Near the end of The Adventure of Sherlock Holmes' Smarter Brother (1975), Albert Finney makes an unbilled cameo appearance as an opera patron who, looking at the riot of activity onstage, asks, "Is this rotten or wonderfully brave?" By this point in the film audiences might well have asked themselves the same question, with many leaning toward the former. Though it was sold by its studio as a genre parody along the lines of the hugely successful Young Frankenstein (1974), also starring Gene Wilder, Marty Feldman, and Madeline Kahn, the film really isn't anything of the sort, coming closer in spirit to free-for-all comedies of the early 1930s like Million Dollar Legs (1932) and Diplomaniacs (1933). Nevertheless the picture was quite successful, earning rentals of $9.5 million, though it only made about a quarter of Young Frankenstein's take yet cost about the same (an inexpensive $2.9 million).
The simple yet stupefyingly indecipherable story involves a document entrusted to but stolen from British Foreign Secretary Redcliff (John Le Mesurier) and coveted by Sherlock Holmes' arch-rival, Dr. Moriarty (Leo McKern), who wants to sell it to the highest bidding foreign power. To throw Moriarty off the trail, Sherlock Holmes (Douglas Wilmer), aided by Dr. Watson (Thorley Walters), assigns the case to Sherlock's heretofore unknown younger brother, Sigerson (Gene Wilder). (Note: Sherlock Homes' intellectually superior older brother, Mycroft, is also seen in a family portrait but otherwise doesn't figure into the plot.)
Bitter about Sherlock's success, Sigerson reluctantly agrees to take on the case, acquiring his own Watson in Orville Sacker (Marty Feldman), a police sergeant in Scotland Yard's Records Division. The Redcliff Document is somehow tied to Bessie Bellwood, alias Jenny Hill (Madeline Kahn), who may by a music hall entertainer being blackmailed by opera singer Eduardo Gambetti (Dom DeLuise), or perhaps is the daughter (or lover) of the foreign secretary. Only time will tell.
The Adventure - not "Adventures" - of Sherlock Holmes' Smarter Brother was Gene Wilder's first film as writer-director-star, and frankly it's a mess, in some ways much less successful and entertaining than the Dudley Moore-Peter Cook-Paul Morrissey spoof of The Hound of the Baskervilles (1978), an unjustly maligned film that got terrible reviews and bombed at the box office. (It has its flaws, but charms in unexpected ways.)
The basic problem with Wilder's film is that literally every major character is conceived as a wild eccentric, from Kahn's multiple-personality wacko to McKern's cartoony villain and Feldman's balmy sidekick, with Wilder's pissed-off, enigmatic Sigerson at the center of it all. Since everyone's playing it for laughs, there's no one around to play scenes off of, to react to everyone's crazy antics. This was somewhat the case with Young Frankenstein, but it was grounded in a familiar story whose genre trappings were meticulously recreated, with Wilder's character in that functioning as much as a straight man to the whirlwind of eccentrics swirling around him, plus he was developed as a character to the point of engendering audience sympathy and interest.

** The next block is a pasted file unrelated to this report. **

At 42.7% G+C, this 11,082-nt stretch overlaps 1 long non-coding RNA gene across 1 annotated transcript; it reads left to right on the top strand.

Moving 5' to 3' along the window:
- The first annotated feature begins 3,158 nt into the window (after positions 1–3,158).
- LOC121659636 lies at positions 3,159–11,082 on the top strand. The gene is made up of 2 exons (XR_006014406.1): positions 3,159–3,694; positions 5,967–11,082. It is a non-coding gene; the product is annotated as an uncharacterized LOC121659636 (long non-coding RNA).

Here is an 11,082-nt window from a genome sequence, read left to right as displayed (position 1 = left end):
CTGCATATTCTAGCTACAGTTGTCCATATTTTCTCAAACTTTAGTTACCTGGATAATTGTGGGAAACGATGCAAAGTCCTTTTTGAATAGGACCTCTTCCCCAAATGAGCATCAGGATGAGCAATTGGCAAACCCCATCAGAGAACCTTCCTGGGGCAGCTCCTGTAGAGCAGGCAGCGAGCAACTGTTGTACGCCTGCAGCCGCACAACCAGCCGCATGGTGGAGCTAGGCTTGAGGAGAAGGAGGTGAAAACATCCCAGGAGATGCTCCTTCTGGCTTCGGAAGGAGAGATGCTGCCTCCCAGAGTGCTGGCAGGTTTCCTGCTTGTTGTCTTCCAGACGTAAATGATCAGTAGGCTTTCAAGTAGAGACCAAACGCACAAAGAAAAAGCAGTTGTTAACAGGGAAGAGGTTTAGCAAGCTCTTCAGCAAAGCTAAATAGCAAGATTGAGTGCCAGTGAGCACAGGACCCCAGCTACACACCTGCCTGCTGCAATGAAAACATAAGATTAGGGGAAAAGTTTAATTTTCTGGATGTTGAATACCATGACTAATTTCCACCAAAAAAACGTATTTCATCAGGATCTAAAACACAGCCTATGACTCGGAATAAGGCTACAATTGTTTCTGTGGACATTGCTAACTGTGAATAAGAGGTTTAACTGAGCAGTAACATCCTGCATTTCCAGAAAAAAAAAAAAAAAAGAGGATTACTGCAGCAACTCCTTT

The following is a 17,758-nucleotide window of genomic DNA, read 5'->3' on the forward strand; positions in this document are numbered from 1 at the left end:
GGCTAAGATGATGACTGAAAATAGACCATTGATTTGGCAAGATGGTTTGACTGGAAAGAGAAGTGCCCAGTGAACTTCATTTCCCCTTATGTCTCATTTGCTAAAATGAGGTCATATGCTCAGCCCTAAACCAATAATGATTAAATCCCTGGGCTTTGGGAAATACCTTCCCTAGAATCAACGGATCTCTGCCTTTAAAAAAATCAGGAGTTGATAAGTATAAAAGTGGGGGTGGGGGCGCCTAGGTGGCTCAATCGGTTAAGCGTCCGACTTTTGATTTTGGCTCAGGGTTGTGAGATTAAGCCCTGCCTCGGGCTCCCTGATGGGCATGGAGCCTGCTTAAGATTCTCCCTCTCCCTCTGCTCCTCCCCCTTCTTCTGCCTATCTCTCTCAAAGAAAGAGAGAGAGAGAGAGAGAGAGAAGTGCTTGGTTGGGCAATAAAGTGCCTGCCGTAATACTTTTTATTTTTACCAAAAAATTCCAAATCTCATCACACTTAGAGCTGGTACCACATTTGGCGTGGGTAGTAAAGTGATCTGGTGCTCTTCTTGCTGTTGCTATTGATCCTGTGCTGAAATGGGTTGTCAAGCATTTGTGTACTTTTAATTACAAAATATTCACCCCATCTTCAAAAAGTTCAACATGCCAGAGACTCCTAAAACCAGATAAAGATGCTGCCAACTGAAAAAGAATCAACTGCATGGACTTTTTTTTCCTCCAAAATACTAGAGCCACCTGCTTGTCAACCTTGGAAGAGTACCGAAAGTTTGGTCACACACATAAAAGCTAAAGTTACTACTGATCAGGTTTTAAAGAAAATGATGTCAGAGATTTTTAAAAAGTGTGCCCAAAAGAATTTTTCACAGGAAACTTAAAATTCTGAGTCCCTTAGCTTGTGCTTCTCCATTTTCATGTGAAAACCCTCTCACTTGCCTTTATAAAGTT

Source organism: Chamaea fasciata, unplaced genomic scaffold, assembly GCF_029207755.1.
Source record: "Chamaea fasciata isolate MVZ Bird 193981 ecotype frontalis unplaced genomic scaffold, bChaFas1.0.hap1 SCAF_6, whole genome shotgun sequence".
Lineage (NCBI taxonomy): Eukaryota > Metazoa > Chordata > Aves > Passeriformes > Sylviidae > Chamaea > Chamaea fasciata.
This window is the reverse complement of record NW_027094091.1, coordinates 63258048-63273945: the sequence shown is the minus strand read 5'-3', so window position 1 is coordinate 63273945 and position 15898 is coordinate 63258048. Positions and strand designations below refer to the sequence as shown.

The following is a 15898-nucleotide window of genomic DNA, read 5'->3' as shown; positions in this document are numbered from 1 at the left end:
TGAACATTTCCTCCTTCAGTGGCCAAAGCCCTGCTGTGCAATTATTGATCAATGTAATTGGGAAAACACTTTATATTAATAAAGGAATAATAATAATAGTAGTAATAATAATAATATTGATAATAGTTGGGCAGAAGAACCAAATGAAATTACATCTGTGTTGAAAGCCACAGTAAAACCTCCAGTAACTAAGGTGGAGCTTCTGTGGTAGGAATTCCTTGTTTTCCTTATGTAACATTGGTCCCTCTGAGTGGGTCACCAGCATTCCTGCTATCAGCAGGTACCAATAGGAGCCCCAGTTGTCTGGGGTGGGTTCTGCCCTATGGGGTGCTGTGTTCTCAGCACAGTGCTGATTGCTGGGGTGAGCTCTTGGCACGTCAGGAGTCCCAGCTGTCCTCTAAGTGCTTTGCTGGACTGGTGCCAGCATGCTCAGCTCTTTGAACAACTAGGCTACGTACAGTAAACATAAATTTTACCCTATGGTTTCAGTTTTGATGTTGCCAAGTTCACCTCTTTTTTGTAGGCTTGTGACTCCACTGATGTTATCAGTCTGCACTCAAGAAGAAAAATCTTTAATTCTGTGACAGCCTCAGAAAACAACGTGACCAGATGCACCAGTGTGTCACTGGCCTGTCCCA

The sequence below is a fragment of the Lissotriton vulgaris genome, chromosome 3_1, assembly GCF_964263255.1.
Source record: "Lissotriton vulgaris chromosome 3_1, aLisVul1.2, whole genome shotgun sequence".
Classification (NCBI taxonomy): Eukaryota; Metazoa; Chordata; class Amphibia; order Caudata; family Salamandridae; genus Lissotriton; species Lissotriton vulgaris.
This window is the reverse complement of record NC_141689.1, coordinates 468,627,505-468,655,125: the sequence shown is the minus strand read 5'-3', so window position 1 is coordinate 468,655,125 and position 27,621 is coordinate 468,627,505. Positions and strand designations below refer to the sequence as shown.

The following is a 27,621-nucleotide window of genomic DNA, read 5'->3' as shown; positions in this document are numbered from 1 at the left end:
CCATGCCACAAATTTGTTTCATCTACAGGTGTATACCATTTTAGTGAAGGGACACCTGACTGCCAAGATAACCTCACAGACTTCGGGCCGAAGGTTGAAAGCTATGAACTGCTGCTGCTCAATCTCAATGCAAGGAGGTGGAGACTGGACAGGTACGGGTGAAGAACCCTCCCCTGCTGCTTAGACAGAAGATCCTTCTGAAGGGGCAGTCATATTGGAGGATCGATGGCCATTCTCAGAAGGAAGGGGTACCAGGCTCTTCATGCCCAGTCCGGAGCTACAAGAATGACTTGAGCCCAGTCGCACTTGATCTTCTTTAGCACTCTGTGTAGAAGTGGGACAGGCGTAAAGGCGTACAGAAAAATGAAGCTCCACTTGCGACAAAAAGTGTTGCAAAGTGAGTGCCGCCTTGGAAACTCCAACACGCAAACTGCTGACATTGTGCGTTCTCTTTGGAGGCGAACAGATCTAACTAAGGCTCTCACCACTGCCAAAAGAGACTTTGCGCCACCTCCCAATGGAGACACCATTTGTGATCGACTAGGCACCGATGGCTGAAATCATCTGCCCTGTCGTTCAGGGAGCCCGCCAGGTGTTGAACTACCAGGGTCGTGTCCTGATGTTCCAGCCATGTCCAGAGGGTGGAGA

That's not the case here, unfortunately, with comedy built around wild set pieces rather than logically developing out of a well-structured story (see Silver Steak), from its unfunny (and story-wise pointless) pre-credits opening - Queen Victoria, not amused, swears - to its Night at the Opera climax. There's a lot of the kind of crude bathroom humor popular in comedies of the time (Sacker admires Sigerson's work on "The Case of the Three Testicles"), and a preponderance of songs ("The Kangaroo Hop" being one of the more memorable) to the point where the film could almost be considered a musical.
Peculiarly, the film makes almost no attempt to parody Sherlock Holmes movies or even follow its conventions or build ideas around their iconography. Wilmer had played Holmes on British television in the 1960s while Walters had played Watson on and off going back to Sherlock Holmes and the Deadly Necklace (1962), and a brief but very funny scene at the beginning spoofs these characters, but mostly the film is just silly, though everyone seems to be having fun and trying their best. (Of the cast, DeLuise comes off best as this kind of broad slapstick is really his metier.)
Video & Audio
The Adventure of Sherlock Holmes' Smarter Brother is presented in an okay if somewhat muddy 16:9 transfer at 1.77:1, approximating its original 1.85:1 release. (This is a flipper disc, with a full-frame version on the reverse side.) The film is on the grainy side with muted color, but reasonably sharp. The original mono sound (available also in an imperceptible "stereo" mix) is equally unimpressive, though serviceable. Spanish and French dubs are also available, as well as optional Spanish subtitles.
Extras include a welcome Commentary by Gene Wilder that's more interesting than the film; and a Theatrical Trailer.
With its great cast of comic actors and veteran character actors, and its sure-fire set-up, it's hard not to find The Adventure of Sherlock Holmes' Smarter Brother anything other than a big disappointment.
Stuart Galbraith IV is a Kyoto-based film historian whose work includes The Emperor and the Wolf - The Lives and Films of Akira Kurosawa and Toshiro Mifune and Taschen's forthcoming Cinema Nippon. Visit Stuart's Cine Blogarama here.